Sunday, March 9, 2014
The Associated Press
(Continued from page 1)
Fred Mitton, of Manchester, recovers sap February 21, 2012 from a Maple tree he tapped in Hallowell. Maple-sugaring season has been cut short by the unusually warm spring weather.
Staff photo by Andy Molloy
Ben Fisk hammers a tap and collection tube into the trunk of a maple tree at a timber stand in Newbury, N.H. An unusually mild winter across much of the Northeast has cut short maple-surgaring season.
"It's not going to be a full crop, but it's not going to be a complete bust," Hill said.
Vermont, Wisconsin, New York and Maine produce about 80 percent of the nation's maple syrup. While production is down in all four states, industry experts don't expect big price increases. Henry Marckres, a spokesman for the Vermont Agency of Agriculture, said so much syrup was produced last year — nearly 2.8 million gallons nationally — that this year's drop would even things out.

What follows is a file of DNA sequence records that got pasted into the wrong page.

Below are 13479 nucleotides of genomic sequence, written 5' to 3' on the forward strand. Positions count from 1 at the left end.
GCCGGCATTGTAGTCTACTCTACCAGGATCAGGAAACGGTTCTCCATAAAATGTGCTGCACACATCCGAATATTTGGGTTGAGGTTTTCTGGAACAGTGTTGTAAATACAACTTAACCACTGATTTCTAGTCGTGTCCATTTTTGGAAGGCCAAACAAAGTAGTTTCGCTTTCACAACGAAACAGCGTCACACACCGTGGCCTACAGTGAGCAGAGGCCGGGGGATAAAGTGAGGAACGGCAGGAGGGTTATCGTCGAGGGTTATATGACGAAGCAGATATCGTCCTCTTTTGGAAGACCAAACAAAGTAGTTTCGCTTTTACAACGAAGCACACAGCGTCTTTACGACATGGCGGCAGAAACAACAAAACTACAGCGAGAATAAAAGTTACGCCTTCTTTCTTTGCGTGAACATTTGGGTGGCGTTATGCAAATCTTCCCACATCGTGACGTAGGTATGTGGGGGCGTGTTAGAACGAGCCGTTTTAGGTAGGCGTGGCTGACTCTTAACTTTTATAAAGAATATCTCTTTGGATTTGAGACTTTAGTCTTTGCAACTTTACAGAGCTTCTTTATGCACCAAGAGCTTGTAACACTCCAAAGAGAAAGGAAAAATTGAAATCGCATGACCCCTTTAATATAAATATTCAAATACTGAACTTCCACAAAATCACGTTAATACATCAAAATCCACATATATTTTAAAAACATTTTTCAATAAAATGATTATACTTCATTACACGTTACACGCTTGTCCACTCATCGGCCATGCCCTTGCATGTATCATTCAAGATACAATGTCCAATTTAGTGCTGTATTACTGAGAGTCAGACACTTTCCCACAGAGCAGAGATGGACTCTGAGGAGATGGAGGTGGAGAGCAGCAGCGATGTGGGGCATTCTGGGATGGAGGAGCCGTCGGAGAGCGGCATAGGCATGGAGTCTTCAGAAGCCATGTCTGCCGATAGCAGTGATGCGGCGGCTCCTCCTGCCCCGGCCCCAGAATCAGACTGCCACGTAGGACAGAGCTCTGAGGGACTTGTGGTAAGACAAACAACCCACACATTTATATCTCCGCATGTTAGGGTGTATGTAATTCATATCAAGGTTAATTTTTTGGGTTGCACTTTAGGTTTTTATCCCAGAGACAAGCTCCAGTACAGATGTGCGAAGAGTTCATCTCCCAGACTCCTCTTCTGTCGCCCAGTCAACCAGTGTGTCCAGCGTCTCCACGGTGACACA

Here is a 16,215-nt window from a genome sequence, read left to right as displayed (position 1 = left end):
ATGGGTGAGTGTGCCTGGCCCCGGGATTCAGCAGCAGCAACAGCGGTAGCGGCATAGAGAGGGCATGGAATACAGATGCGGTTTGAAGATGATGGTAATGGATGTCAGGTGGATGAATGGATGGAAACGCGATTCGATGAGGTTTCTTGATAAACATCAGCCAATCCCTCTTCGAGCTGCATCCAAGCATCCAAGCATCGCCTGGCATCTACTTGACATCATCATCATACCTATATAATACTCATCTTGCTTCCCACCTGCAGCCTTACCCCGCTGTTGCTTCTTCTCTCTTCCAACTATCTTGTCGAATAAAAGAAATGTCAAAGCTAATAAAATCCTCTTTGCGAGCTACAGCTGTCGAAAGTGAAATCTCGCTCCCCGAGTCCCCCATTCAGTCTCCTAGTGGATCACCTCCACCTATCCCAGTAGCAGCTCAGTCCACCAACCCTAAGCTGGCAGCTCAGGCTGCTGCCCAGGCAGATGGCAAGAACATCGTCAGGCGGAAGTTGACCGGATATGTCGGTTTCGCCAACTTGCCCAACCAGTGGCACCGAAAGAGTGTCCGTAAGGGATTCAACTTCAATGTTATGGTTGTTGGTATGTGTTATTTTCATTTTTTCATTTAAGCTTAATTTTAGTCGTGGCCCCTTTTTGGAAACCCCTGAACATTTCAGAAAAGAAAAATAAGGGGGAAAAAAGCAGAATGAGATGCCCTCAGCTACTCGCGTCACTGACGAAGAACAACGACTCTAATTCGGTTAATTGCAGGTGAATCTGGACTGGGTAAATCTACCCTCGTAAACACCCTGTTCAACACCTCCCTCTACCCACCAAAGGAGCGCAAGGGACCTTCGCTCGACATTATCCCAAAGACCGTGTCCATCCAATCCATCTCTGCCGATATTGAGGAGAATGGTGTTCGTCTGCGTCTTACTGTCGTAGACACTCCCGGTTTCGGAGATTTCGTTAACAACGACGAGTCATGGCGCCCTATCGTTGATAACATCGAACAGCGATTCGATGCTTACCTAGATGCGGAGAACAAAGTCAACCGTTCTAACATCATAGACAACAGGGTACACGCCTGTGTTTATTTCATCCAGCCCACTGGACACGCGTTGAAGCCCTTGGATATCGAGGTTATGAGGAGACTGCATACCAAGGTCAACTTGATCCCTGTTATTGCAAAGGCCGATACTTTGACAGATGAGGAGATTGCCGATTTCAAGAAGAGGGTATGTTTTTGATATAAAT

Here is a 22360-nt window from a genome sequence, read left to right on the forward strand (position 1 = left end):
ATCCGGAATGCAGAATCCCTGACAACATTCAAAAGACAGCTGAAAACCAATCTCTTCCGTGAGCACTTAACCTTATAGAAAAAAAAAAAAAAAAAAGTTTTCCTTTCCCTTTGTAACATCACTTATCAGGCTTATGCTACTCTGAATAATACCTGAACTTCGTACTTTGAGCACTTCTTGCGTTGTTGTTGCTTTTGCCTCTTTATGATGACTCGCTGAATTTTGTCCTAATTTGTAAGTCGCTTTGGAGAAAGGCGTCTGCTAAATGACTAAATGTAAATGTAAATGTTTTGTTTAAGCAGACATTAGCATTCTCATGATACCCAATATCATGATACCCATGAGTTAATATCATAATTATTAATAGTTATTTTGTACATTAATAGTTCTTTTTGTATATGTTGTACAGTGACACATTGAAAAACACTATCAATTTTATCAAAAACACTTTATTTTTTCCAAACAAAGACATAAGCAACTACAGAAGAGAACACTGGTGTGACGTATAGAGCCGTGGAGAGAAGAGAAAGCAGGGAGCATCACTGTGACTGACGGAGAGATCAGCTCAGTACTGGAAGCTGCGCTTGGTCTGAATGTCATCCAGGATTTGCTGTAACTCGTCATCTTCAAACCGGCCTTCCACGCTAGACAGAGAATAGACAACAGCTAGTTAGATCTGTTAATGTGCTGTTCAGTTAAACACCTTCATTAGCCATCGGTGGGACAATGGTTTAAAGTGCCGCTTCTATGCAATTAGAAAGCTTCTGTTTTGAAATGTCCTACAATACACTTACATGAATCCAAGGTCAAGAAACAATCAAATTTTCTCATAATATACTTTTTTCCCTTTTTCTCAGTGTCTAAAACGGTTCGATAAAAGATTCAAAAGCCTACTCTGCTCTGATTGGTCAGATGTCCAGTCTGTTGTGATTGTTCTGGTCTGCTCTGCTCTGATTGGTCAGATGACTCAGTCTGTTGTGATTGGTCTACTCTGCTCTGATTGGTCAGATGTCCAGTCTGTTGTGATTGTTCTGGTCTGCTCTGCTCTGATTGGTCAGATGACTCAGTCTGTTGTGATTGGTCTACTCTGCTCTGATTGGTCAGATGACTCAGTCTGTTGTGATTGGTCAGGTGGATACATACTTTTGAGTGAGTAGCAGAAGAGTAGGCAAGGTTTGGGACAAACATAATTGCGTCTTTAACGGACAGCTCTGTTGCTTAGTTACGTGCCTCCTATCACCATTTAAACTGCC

"You might see the average price go up 10 percent," Marckres said. "But that won't happen for a while."
Grape predicted prices could rise faster at farmers' markets and specialty shops, which tend to be supplied by hobbyists more likely to use traditional tapping methods.
Steve Anderson, who sells equipment to maple syrup producers, thought the bad year might convince many to upgrade to vacuum systems. But even if they do, there's no guarantee of success without the right weather. Anderson usually gets 2,200 gallons of syrup with the vacuum system he has on his farm in Cumberland, Wis. This year he got 400.
"If people were relying on syrup sales to pay for a tubing system, chances are they didn't make enough money this year to pay for it," he said.
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